edible garden – Going Green Growing Greens
11 RooftopRoots 002th

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The Resort at Squaw Creek’s Rooftop Roots program makes Olympic Valley a little friendlier to the environment.


At first bite, guests at the Resort at Squaw Creek might not realize that their dinner salads came from a rooftop several yards away from their tables. However, the resort’s managing director, André Priemer, and his staff will remedy that with ebullient education on the resort’s garden programs.

This is the third year of the resort’s Rooftop Roots program that actually encompasses three areas of the property at the base of Squaw Valley Ski Resort. The Rooftop Roots garden is located on a roof near the deluxe guest rooms, a seedling and microgreens garden is located near the Mountain Buddies children’s program area, and several hydroponic growing towers have been placed in the multistory lobby.

Microgreens are germinated seeds whose entire root, seed, and shoot are eaten. Many types of seeds can be grown as microgreens, including pea shoots, cilantro, arugula, and mustard greens. Six Peaks Grille’s executive chef Tim Hmay adds the microgreens to various salads and entrées.

The lobby’s growing towers feature various salad greens and berries harvested for dishes served at the restaurant. Herbs such as parsley, basil, and thyme are used as garnish for the restaurant’s Garden to Glass cocktails. Even in the middle of winter, the growing towers are dotted with bright red strawberries, delighting guests who tour the lobby.

“The purpose of these towers is to provide fresh produce, and they also act as a food demonstration center,” says Smitty Smith, the resort’s full-time gardener. “This way, you can see how to create fresh food in your own garden.”

“We wanted to showcase what we are doing, get the conversation going with our guests, and really spark interest in the program,” Priemer says. “We wanted to show that you can grow whatever you like in a very small place while having a connection with your environment.”

Viable vegetables

This summer, the resort meets its goal to be completely self-sustainable with its supply of salad and herb plants. With more than 3,600 plants growing in the gardens, the resort even has enough to donate part of its produce to the local school system through the Tahoe Food Hub, a nonprofit organization that works with small farm owners to build a sustainable and regional food system for North Lake Tahoe.

“The Rooftop Roots program started with the idea of becoming more self-sustainable,” Priemer says. “We used to get most of our salad greens and herbs from 100 to 200 miles away, and we knew we could grow our own here. As a large business, we have the responsibility to reduce our carbon footprint and ensure that we make a meaningful impact on the environment.”

The rows of plants on the resort’s roof include various salad items such as butter lettuce and mesclun mix. Tomatoes, squash, cucumbers, and peppers, as well as more herbs also are part of the summer plan. Because of Tahoe’s short growing season, fruits in general don’t do as well on the roof.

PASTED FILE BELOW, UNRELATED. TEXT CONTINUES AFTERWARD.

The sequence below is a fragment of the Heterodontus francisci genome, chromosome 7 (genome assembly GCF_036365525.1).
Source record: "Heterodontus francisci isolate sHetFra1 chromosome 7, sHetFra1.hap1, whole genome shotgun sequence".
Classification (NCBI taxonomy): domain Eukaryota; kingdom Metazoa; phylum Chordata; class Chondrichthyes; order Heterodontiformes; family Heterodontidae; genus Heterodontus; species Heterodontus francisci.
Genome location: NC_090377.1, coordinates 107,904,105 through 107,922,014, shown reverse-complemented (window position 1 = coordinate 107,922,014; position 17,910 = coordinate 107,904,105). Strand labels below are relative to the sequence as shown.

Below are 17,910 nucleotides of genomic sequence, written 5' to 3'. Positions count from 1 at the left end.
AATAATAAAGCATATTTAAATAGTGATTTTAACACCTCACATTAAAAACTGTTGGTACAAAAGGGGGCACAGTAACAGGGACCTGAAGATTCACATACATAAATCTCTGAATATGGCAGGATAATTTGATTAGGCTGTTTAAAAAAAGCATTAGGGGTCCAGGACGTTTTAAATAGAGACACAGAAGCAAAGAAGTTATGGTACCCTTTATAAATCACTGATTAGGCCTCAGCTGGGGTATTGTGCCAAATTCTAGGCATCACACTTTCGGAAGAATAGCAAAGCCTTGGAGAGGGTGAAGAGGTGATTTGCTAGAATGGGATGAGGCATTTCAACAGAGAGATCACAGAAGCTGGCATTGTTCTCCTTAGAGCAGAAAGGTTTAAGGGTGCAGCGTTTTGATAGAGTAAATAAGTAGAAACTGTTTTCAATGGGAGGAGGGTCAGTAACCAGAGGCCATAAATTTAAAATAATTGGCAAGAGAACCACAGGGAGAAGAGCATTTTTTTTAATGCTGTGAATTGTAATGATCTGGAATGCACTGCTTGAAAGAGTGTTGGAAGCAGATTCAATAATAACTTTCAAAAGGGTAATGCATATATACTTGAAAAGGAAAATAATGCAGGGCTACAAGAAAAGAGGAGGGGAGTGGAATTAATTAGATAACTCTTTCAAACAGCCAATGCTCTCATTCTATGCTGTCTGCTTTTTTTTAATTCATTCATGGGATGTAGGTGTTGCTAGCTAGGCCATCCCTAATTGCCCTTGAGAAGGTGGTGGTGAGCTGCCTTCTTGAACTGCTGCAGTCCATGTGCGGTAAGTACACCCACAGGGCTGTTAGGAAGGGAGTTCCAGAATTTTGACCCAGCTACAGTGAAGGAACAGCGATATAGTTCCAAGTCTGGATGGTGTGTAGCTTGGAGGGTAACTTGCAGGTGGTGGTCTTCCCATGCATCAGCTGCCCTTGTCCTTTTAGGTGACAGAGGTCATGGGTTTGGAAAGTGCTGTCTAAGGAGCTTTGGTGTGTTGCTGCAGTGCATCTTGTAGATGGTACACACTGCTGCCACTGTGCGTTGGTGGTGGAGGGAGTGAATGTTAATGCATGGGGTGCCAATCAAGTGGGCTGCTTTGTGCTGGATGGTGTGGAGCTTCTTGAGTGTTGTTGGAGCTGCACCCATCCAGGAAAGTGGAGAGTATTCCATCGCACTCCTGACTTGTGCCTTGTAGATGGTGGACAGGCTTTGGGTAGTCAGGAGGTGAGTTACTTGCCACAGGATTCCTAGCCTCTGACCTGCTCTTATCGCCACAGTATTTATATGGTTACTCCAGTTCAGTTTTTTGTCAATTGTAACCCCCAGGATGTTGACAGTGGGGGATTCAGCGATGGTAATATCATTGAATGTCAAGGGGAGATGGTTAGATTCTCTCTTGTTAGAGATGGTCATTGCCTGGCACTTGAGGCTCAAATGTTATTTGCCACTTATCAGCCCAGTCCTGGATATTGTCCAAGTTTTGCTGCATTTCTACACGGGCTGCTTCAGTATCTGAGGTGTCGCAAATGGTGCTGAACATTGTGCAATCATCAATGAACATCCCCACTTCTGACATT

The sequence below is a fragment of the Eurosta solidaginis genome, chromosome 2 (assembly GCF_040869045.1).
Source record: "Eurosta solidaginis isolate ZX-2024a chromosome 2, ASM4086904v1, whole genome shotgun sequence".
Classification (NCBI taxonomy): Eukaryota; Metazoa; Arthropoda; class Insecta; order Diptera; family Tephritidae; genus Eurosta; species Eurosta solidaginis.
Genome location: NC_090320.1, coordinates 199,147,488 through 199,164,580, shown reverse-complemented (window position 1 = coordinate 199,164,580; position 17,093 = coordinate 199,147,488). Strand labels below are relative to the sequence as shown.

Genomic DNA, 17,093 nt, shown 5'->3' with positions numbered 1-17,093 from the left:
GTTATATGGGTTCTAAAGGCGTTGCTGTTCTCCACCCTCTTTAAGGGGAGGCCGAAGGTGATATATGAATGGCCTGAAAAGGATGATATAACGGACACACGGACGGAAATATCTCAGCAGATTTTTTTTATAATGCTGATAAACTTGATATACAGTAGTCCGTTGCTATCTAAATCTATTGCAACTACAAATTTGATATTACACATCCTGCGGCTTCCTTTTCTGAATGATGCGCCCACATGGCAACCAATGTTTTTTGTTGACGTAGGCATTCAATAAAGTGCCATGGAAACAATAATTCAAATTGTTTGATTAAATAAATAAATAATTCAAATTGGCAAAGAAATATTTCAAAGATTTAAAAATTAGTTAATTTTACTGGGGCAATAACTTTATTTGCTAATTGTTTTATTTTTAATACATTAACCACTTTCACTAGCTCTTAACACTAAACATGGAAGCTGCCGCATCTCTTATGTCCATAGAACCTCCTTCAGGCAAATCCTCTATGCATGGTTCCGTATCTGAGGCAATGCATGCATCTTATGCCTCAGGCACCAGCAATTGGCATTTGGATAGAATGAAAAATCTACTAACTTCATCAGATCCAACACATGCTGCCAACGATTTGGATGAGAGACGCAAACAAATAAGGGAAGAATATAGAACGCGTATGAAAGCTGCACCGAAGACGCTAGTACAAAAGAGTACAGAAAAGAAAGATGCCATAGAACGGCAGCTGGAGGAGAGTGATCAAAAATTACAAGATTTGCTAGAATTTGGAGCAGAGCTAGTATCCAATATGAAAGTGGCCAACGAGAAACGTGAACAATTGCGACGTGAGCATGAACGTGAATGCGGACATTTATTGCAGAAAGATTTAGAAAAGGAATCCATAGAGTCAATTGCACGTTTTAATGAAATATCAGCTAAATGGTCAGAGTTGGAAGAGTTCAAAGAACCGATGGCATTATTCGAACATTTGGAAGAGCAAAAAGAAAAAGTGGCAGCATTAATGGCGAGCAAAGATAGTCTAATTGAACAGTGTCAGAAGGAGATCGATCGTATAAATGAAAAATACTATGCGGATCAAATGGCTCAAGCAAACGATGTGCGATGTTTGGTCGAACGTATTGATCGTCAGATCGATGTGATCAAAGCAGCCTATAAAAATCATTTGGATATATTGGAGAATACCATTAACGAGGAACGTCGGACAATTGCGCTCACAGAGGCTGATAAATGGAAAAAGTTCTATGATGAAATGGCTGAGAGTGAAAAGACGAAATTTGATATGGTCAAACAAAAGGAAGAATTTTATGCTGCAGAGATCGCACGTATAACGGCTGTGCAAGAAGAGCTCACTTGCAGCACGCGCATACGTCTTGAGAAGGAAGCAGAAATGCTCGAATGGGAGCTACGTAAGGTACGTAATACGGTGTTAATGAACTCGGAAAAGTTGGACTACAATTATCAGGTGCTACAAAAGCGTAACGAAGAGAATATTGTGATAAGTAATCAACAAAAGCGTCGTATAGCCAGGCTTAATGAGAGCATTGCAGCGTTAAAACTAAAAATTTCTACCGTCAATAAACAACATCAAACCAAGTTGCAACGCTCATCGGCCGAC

Three years ago, when Rooftop Roots was put into effect, the harsh, high-altitude sun reflecting off the white surface actually burned the leaves on many of the plants. The next year, the staff covered the plants with dark shade cloth that needed to be strapped down against the high winds that could whip through the valley. But the area’s early frosts actually are welcomed for plants such as kale, which takes on a sweeter flavor in colder weather.

The next evolution for the program is to add beehives to the resort property to help pollinate the crops while adding local honey to the restaurant’s dishes. Plans also include the addition of garden education to the resort’s children’s program.

“We are not going to limit ourselves to herbs and salads,” Priemer says. “We really want to push the boundary to see how far we can take it.”

Both resort guests and visitors soon will have a chance to learn more about the program with guided tours around the Rooftop Roots garden. The small community of Olympic Valley also is curious about the gardens and questions the staff about the amount of work the program entails.

“They are amazed at what you can accomplish when you put some love and effort into it,” Priemer says.

Christina Nellemann is a writer living in Washoe Valley. She thoroughly enjoyed a fresh, tangy salad from the resort’s Rooftop Roots garden.


For details, visit Destinationhotels.com/squawcreek


Six Peaks Grille Rooftop Mizuna Pesto

(courtesy of Tim Hmay, executive chef, Resort at Squaw Creek in Olympic Valley, Calif. Makes 1 quart)

Mizuna is a mild-tasting member of the mustard family. As an Asian green, it can be used in both raw and cooked dishes. In Hmay’s fragrant recipe, it’s used in place of basil.

2 cups mizuna

2 tablespoons minced garlic

¼ cup pistachio nuts

½ cup extra-virgin olive oil

¼ cup Parmesan cheese, shredded

¼ cup Asiago cheese, shredded

1 teaspoon Meyer lemon zest

Juice from ½ Meyer lemon

Salt and pepper, to taste

In a food processor, add mizuna, garlic, and pistachios, and pulse quickly until all ingredients are chopped roughly. Reserve in mixing bowl.

In separate bowl, mix olive oil, Meyer lemon zest, and juice. Slowly add oil-and-lemon mixture into first bowl until desired consistency is reached. Fold in shredded cheese and salt and pepper to finish.


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